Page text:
Child Safety: First Aid Guide for Moms

Critical first-aid moves that can save your child during an emergency.


Falls are common in young children who are just beginning to walk, run or climb. Fortunately, most cases only involve minor bumps and bruises.

What to do: Make sure there is no loss of consciousness, and place a cold compress on any bumps or bruises. Observe your child closely for the next 24 hours for any unusual symptoms such as vomiting, visual disturbances, lethargy, or complaints of increasing pain. If she gets a headache that gets worse or doesn't go away, bring her to a doctor.

If your child has seriously injured the head, neck, back or hipbones, or is unconscious, do not move her and call for emergency help right away.

Fits and seizures

Most fits in children are caused by a quick increase in body temperature. Known as febrile fits, they're relatively common in young children below 5 years old. While terrifying to parents, febrile fits are generally harmless, and usually stop in a few minutes.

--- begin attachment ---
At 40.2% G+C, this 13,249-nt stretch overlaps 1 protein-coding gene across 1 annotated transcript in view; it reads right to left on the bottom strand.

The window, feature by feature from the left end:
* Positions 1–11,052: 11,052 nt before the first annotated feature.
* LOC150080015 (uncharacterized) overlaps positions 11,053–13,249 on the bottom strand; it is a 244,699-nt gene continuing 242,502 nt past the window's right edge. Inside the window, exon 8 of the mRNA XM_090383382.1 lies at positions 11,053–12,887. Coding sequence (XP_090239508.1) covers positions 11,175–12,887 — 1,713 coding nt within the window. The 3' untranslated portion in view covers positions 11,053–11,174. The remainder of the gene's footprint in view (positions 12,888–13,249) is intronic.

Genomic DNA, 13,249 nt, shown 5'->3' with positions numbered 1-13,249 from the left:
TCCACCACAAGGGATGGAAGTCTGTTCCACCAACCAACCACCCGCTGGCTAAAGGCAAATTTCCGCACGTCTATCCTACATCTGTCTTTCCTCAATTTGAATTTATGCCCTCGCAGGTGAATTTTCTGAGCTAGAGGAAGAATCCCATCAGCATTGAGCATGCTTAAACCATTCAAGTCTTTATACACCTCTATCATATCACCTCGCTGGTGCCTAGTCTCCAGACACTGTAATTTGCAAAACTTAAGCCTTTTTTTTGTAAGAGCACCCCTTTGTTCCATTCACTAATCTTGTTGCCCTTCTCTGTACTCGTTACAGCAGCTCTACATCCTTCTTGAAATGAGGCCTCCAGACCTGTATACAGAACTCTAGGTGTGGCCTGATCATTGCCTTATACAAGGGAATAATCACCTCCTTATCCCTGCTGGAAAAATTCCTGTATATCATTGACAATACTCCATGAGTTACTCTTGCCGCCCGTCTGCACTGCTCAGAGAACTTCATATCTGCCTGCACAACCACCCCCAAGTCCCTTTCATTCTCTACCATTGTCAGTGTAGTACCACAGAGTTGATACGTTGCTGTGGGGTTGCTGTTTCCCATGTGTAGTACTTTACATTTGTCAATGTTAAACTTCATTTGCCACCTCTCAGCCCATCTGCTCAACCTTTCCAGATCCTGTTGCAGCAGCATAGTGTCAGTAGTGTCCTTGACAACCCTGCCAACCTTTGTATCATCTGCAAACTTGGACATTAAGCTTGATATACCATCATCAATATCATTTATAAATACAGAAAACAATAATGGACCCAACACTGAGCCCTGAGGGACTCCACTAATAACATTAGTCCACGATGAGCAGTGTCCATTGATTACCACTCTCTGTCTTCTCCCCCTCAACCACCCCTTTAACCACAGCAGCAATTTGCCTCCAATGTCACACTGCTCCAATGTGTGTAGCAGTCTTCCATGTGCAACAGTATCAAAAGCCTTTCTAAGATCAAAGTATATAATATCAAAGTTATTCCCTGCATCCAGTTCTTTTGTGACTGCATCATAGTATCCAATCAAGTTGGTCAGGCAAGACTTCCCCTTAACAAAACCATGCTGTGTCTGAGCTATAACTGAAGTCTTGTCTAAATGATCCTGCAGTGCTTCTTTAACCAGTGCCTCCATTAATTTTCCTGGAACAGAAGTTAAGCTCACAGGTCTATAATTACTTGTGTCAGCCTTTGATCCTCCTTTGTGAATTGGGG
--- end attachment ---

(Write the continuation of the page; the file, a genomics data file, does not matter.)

What to do: When a seizure strikes, place the child on the ground lying on his side, loosen any clothing around the head ot neck and remove any surrounding hard objects. Turn his face towards the floor so any vomit or mucus can drain from his mouth. Do not pry open the child's mouth or wedge a foreign object between his teeth, as this can obstruct breathing, and do not attempt to restrain movements.

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